Is it all “Sup­ply & Demand”?

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As we head towards the fed­eral elec­tion, the term ‘hous­ing short­age’ will be trot­ted out again and again by politi­cians. Their rhetoric will rely on the deeply ingrained received wis­dom that Aus­tralia has a ‘hous­ing short­age’, and no politi­cian will want to do the hard work of dif­fer­en­ti­at­ing between a gen­uine short­age in hous­ing stock (which we don’t have) and a short­age of ‘afford­able hous­ing’ which we do have. 

And why won’t they acknowl­edge this dis­tinc­tion? Sim­ply, because admit­ting that it is only the prices of houses that are dys­func­tional, and not sim­ply the sup­ply, would be too much even for their loyal vot­ers.

Once group­think has infected politi­cians and media com­men­ta­tors, rea­son goes out the door. That’s why I find it infu­ri­at­ing to hear con­stant ref­er­ence to Australia’s soar­ing prices being sim­ply a prod­uct of a ‘sup­ply and demand’ imbal­ance.

The sup­ply-demand argu­ment is easy to sell. The rea­son­ing goes that there are too few houses being built, and the hous­ing mar­ket is just like any ordi­nary com­mod­ity mar­ket, so the price rises. 

This pric­ing model is super­fi­cially appeal­ing at the level of every­day con­sumer items – cork­flakes, for instance (though even here it’s a flawed logic, as I explain in these two [1] [2] rather tech­ni­cal papers). But the model breaks down com­pletely in asset mar­kets. If the price of cork­flakes rises due to sup­ply con­straints, con­sumers switch to com­ple­men­tary goods. They don’t rush to the super­mar­ket to buy more corn­flakes at the higher price.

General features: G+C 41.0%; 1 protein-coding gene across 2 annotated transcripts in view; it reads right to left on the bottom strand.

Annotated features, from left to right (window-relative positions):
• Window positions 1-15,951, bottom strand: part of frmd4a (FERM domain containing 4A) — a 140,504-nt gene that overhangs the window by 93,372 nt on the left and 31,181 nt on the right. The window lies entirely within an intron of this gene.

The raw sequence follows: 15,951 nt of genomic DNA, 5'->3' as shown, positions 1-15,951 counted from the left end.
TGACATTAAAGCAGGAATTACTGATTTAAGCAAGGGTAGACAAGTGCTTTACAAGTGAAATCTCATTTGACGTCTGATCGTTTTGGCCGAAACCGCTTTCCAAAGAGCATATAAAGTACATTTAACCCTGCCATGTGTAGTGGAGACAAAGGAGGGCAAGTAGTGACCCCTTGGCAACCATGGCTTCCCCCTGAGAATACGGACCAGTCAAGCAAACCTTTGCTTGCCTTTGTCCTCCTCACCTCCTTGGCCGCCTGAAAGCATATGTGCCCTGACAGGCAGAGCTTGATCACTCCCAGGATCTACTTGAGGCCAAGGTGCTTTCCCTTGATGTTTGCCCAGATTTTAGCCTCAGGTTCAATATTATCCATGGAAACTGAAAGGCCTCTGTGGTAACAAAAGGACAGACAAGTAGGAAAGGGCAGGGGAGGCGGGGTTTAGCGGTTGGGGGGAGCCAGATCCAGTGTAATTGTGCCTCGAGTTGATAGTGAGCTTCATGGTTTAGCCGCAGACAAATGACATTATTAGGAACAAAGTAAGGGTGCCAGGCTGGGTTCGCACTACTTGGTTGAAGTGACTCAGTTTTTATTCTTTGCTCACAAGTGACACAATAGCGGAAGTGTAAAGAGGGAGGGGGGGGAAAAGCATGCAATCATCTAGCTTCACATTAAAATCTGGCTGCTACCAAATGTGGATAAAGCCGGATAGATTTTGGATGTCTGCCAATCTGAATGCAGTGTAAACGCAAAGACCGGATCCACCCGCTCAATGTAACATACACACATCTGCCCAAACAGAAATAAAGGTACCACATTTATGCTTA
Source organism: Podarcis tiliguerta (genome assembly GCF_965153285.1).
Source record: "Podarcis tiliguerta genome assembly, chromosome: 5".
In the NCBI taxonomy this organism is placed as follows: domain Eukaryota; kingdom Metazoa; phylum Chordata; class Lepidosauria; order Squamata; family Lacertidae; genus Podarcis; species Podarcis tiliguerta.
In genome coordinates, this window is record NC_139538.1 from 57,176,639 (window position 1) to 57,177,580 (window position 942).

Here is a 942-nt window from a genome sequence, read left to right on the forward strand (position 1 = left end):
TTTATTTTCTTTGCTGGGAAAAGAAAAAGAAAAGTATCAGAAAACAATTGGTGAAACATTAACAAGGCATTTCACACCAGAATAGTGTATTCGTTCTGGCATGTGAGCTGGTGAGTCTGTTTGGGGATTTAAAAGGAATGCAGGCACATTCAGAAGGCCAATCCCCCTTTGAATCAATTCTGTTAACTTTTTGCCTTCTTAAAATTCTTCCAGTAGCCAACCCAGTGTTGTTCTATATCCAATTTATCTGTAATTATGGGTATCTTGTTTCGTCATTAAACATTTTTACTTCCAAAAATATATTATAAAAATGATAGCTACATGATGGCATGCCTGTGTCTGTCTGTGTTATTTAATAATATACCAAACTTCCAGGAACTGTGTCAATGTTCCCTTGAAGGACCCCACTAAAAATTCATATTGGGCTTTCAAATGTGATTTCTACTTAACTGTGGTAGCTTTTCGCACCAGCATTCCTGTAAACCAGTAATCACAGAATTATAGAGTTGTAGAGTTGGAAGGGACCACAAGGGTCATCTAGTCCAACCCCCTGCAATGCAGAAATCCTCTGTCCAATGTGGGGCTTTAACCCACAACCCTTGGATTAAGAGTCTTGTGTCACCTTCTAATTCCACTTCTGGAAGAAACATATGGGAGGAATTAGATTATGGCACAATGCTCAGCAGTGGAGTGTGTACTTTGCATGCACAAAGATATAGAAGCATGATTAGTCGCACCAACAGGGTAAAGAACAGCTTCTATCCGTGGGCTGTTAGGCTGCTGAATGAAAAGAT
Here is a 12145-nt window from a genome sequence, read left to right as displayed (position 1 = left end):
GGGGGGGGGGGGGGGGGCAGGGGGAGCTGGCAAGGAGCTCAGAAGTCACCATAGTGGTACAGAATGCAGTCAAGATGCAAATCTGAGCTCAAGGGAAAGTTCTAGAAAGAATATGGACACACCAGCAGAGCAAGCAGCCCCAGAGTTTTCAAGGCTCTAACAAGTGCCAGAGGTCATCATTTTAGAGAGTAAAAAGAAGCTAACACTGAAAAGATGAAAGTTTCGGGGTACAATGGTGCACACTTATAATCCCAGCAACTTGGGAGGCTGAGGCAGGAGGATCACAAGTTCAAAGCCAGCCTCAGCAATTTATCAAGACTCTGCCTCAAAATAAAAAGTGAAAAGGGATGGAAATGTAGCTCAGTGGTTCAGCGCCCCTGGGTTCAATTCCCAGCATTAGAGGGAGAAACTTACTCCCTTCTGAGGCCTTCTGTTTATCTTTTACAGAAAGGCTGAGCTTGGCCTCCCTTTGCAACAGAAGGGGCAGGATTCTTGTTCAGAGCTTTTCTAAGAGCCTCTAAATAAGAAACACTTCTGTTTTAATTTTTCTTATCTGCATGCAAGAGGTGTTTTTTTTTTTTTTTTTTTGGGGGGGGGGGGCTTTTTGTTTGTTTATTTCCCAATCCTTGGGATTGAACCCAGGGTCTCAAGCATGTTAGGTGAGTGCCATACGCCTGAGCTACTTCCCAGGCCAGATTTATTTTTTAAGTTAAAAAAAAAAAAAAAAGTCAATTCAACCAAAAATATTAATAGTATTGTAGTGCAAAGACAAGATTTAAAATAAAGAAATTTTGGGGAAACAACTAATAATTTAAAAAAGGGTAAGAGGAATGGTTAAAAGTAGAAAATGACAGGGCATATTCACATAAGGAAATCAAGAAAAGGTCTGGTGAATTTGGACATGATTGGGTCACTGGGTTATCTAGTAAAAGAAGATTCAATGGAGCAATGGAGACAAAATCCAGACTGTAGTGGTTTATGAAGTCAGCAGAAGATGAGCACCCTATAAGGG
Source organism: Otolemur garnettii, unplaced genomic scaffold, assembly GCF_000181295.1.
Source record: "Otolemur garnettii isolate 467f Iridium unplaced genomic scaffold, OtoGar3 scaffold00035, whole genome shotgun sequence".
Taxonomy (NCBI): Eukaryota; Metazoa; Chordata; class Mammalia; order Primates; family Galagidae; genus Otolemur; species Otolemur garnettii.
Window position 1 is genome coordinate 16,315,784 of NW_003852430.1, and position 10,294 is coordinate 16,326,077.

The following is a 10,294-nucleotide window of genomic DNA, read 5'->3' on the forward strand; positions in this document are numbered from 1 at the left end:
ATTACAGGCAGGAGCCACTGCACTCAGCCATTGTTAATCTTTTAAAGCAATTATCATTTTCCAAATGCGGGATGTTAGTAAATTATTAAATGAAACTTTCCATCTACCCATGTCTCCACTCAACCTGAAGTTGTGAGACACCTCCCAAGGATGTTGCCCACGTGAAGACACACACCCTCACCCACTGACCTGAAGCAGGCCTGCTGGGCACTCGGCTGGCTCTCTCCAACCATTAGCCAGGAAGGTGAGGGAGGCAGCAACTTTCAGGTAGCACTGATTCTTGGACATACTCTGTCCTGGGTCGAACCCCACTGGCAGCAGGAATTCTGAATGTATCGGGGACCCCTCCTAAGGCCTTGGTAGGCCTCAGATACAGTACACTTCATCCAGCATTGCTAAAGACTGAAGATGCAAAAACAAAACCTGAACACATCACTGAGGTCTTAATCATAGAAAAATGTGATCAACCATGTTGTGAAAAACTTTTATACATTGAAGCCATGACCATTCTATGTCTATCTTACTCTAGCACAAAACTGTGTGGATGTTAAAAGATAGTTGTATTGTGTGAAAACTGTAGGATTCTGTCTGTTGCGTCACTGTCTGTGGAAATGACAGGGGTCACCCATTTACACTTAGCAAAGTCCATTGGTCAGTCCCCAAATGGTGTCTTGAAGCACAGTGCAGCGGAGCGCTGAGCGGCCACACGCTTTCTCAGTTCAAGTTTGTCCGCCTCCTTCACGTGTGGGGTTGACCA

But in asset mar­kets, con­sumer behav­iour is turned on its head. Instead of being more reluc­tant to buy an asset that is ris­ing in price, buy­ers rea­son that they’d bet­ter get in quick and buy while the asset is still within their reach. So higher prices actu­ally stim­u­late demand, and this behav­ior often reaches a fever pitch a short time before an asset bub­ble deflates. 

In other words, prices have a per­verse impact upon asset mar­kets, and it is sim­plis­tic to inter­pret how asset prices behave sim­ply on the basis of “sup­ply and demand” analy­sis.

It’s also rather hard to sus­tain the “sup­ply and demand” argu­ment on the basis of the data alone—because it if were true, house prices should have been falling (rel­a­tive to the price of other goods) for most of the last thirty years. 

Firstly it’s obvi­ous that real house prices have been ris­ing in real terms. The next chart deflates the ABS’s index for estab­lished houses (ABS 641601 and 641603) by the CPI. Houses are now two and a half times as expensive—relative to other goods—as they were in 1986. 

And yet for most of that period, we’ve been build­ing accom­mo­da­tion at a faster rate than pop­u­la­tion has been growing—so on “sup­ply and demand” logic, house prices should have been falling for all but the last cou­ple of years. 

Have a look at the chart below. The aver­age num­ber of peo­ple liv­ing in each dwelling in Aus­tralia in the year 2007 was around 2.6 (the black line)—and it was higher in ear­lier years. To keep the ratio of peo­ple to dwellings con­stant, we would need to build a new dwelling for every 2.6 new peo­ple. In fact, on aver­age between 1986 and 2009, we’ve been build­ing a new dwelling for every 1.8 new Aus­tralian res­i­dents. Only in the last cou­ple of years—after the GFC hit—has pop­u­la­tion grown more rapidly than we’ve added accom­mo­da­tion.

This is where neo-clas­si­cal econ­o­mists’ ‘sup­ply-demand’ argu­ments fail the com­mon-sense test. If we’ve con­sis­tently built more new dwellings than required by the num­ber of new peo­ple in Aus­tralia, and if “sup­ply and demand” explained every­thing, then real prices should have been falling for all but the last cou­ple of years (in the past two years a new dwelling has been built for approx­i­mately every 3 new peo­ple – see chart). 

News last week that Syd­ney has just recorded a six-year high in build­ing approvals (http://www.smh.com.au/business/property/big-surge-in-number-of-new-homes-approved-20100505-uas8.html) will be wel­comed by politi­cians and com­men­ta­tors want­ing to argue that the ‘short­age’ is being addressed.